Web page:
We Love It and You Might Too
Ok, we’ll admit it right up front. Sometimes we are lazy and don’t check our investments for days on end. There are also months where we might make only 1 buy or 1 sell of a security. We have written before that it is our goal to NOT trade unless we have a real reason to do so. We have staked out that position based upon our individual circumstance. In our household we both continue to work at least 1 full time job and many times that job turns into 7 days a week. We are comfortable with our minimal trading and 7% annual return target and each investor needs to define their goals and then find a way to realistically make them happen. For us to try to trade continually would probably be a disaster since we simply don’t have the time to monitor our positions.
We have noticed that there are a fair number of income investors that are very active traders. I believe they do this for a couple of different reasons. 1st off if they are totally retired they may be bored and active trading helps to fill the day while hopefully providing some added returns to there account. 2ndly, in a trending market one can truly pick up an extra 1%, 2%, 5% or more in return over the course of a year. Is there anything wrong with trading actively? Absolutely not!! The best way to invest is the way that fits your situation and gives you the return that you desire.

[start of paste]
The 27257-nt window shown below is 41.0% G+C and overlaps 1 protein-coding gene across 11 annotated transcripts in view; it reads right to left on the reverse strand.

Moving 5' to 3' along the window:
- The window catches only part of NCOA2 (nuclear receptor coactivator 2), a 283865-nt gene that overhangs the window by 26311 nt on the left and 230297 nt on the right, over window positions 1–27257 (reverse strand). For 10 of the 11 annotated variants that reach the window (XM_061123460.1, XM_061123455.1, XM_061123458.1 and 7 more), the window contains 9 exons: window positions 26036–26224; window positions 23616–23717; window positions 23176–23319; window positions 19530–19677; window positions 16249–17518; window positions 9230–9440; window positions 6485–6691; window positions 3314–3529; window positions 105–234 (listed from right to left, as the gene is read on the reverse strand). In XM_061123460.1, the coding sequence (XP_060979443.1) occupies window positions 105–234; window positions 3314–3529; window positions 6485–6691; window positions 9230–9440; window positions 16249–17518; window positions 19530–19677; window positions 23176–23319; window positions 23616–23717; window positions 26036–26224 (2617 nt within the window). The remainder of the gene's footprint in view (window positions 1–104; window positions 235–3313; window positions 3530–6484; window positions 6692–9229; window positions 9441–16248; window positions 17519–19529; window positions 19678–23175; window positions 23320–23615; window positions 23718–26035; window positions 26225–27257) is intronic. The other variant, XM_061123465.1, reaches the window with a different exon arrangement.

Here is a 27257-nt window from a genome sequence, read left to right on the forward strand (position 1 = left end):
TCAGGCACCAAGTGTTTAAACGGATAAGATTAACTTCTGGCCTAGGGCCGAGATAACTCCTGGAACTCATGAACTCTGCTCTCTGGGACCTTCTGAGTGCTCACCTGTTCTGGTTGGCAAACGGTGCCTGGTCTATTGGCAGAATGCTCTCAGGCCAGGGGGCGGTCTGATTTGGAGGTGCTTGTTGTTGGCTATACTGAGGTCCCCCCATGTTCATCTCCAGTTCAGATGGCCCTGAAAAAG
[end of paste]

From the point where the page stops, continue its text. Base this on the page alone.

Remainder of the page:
So we return to the topic of this note – “We Love It and You Might Too”. We are simply referring to our 2015/2016/2017 Moderate Duration Income with Zip Portfolio (such a lousy name). We love this model and very much have used it as a basis for our own personal investing. Recall that this model was put together in August, 2015–just over 18 months ago. The holdings are either baby bonds or term preferreds since we are looking to avoid “interest rate risk” and thus we avoid perpetual preferreds. Thus far the portfolio has shown a return of 13.54% (about 9% annualized) which we consider excellent for the modest risk inherent in the portfolio (at least during times of trending interest rates and stable U.S. economic performance). Starting with a value of just over $80,000 the portfolio now is nearing $91,000 in value. There have been 8 sales from the model and 9 purchases–just about 1 transaction per month. Most of the sales have been caused by either issues being called or by the need to “capture” profits on one of the “zip” items held (for this model we define the zip items as simply either REITs or MLPs which give us the potential for added return).
Digging a bit deeper we can anticipate that readers question whether a portfolio with so many baby bonds from business development companies (BDCs) is safe. Our answer is that it is a reasonable risk as long as the general economy stays healthy. Remember that BDCs are closed end funds and this means they must have an asset coverage ratio of 200% of their debt–this helps mitigate risk with an added level of safety. If the economy was to move toward a recession, which there is no sign of now, we would likely move toward some higher quality baby bonds.
In summary we simply love this model portfolio and believe it can be a base for many investors like ourselves. Maybe you toss in a couple perpetual preferred to the base to juice yields a bit. Maybe you use a higher percentage of REITs or MLPs to again help juice the yields–but always mindful that the higher the reward the higher the risk. No portfolio is right for everyone, but at this point in our lives this one works well.
To get more information on preferred stocks and exchange traded debt (baby bonds), screen them, set up your own portfolio and receive email alerts, go to www.preferred-stock.com now.